Take a walk in the foothills above the Natural History Museum of Utah in early June and you will find that it is absolutely carpeted with wildflowers in an array of gorgeous hues. What follows is a list of some of the more common ones you will encounter. Get outside and see how many you can find!
Reposted from the museum blog.
1. Boreal Sweetvetch (Hedysarum boreale)
This is a hard-to-miss bright pink member of the pea family. Apart from its showy color, you can tell it by its distinctive pea flower shape (banner, wings and keel as seen here) and its leaf shape, which is pinnately compound (many leaflets situated on opposite sides of a central stalk).
2. Tapertip Hawksbeard (Crepis acuminata)
The leaves really give this one away! If you didn’t know better, you might mistake it as a dandelion on steroids with extremely toothy leaves and its yellow aster-like flowers. But unlike dandelion, the leaves are grey-green and leathery and there are several flowers on each stalk.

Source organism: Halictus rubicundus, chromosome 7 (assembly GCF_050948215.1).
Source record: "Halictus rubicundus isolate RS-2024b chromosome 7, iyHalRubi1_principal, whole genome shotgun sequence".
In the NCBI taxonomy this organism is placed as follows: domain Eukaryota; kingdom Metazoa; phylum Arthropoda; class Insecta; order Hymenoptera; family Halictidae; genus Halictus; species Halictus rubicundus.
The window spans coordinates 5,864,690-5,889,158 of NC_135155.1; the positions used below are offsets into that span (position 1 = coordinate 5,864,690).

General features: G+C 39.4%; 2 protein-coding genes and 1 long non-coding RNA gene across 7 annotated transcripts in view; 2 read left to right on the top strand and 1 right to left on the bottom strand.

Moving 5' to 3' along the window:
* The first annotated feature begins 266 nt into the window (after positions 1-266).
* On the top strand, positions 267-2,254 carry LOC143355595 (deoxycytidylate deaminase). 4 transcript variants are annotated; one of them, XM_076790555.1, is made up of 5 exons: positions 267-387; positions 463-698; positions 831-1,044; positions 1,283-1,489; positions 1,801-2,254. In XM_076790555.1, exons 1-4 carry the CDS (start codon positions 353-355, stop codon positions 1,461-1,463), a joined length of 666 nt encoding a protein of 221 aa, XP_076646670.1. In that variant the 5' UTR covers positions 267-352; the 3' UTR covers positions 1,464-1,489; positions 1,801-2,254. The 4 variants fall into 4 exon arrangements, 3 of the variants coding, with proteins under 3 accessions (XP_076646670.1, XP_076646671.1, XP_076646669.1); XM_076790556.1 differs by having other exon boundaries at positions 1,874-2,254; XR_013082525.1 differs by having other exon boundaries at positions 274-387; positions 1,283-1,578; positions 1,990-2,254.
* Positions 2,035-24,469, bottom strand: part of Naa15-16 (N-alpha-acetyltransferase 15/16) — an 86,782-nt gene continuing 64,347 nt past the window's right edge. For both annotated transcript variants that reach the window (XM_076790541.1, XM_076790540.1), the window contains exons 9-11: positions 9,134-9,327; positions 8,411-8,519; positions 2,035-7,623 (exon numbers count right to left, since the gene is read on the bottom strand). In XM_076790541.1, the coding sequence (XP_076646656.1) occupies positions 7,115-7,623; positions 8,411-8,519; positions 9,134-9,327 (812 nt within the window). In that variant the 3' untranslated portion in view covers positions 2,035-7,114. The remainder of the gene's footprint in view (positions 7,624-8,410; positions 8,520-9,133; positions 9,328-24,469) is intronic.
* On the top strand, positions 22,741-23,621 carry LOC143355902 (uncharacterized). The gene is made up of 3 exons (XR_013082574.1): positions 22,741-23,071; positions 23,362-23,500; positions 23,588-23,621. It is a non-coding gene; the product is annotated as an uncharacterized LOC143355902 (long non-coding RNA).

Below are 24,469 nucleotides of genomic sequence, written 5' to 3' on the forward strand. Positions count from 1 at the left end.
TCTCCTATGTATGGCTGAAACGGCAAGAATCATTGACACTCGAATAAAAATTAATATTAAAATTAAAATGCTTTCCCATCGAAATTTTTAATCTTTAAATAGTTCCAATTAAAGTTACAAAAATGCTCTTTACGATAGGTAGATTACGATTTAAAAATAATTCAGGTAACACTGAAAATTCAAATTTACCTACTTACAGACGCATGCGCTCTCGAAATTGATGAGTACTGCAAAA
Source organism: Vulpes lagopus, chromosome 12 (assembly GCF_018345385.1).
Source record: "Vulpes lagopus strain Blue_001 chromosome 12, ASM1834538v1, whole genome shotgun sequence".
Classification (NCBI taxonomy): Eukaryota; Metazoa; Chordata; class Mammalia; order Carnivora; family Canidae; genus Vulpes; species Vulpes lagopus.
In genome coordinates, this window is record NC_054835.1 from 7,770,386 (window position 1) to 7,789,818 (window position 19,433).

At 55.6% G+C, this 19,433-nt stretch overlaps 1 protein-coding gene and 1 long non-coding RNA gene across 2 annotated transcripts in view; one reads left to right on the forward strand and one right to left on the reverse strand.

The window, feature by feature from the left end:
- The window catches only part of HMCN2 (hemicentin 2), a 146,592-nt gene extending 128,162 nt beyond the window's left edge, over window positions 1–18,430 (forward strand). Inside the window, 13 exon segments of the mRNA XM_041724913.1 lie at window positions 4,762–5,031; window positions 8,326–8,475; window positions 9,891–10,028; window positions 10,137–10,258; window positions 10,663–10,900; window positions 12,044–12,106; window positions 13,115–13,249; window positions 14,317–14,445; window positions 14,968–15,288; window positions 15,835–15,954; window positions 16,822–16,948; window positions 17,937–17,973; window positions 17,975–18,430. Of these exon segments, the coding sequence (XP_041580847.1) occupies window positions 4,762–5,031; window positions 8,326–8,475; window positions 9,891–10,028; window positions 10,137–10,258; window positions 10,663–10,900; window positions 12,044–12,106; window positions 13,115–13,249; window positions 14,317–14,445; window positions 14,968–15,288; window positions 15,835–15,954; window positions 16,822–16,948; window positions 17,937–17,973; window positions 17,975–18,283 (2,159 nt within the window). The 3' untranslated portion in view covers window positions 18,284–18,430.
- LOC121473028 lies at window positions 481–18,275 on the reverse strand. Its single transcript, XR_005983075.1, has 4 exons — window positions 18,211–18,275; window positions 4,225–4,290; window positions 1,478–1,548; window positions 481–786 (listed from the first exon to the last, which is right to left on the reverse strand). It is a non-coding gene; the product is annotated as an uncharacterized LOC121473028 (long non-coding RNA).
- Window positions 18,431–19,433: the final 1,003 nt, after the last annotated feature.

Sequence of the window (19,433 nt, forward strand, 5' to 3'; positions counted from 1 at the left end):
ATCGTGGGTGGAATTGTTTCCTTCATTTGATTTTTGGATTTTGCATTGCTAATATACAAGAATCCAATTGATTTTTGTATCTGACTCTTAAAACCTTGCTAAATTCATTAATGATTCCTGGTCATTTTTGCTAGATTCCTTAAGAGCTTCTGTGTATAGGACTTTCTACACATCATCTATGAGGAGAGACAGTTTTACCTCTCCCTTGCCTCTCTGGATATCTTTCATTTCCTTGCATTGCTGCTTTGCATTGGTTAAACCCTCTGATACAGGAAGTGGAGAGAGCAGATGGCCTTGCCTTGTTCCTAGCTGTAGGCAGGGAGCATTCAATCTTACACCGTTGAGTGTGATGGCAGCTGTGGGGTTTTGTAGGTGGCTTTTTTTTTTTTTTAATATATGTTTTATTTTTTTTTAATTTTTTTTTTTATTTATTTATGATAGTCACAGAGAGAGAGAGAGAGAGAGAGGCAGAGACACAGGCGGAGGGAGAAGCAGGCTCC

3. Mulesear (Wyethia amplexicaulis)
It’s easy to mistake this flower for the spring-blooming foothills resident, arrowleaf balsamroot. They both have large yellow aster-like flowers and grow close to the ground (unlike the tall stalk of sunflower). Additionally, there is some overlap in flowering times. In order to tell them apart, look at the leaves. Mulesear will have dark green lance-shaped leaves, while balsamroot has heart-shaped leathery, grey-green leaves.
5. Wasatch Penstemon (Penstemon cyananthus)
8. Silvery Lupine (Lupinus argenteus)
Lupines are distinguished by their tall spikes of flowers and their leaves which are palmately compound (the 5-9 leaflets are situated radially around a central point, like outstretched fingers on the palm of your hand.) This plant has blue-purple flowers in a typical pea flower shape like sweetvetch.
Lisa Potterresearch/science communications specialist, University of Utah Communications
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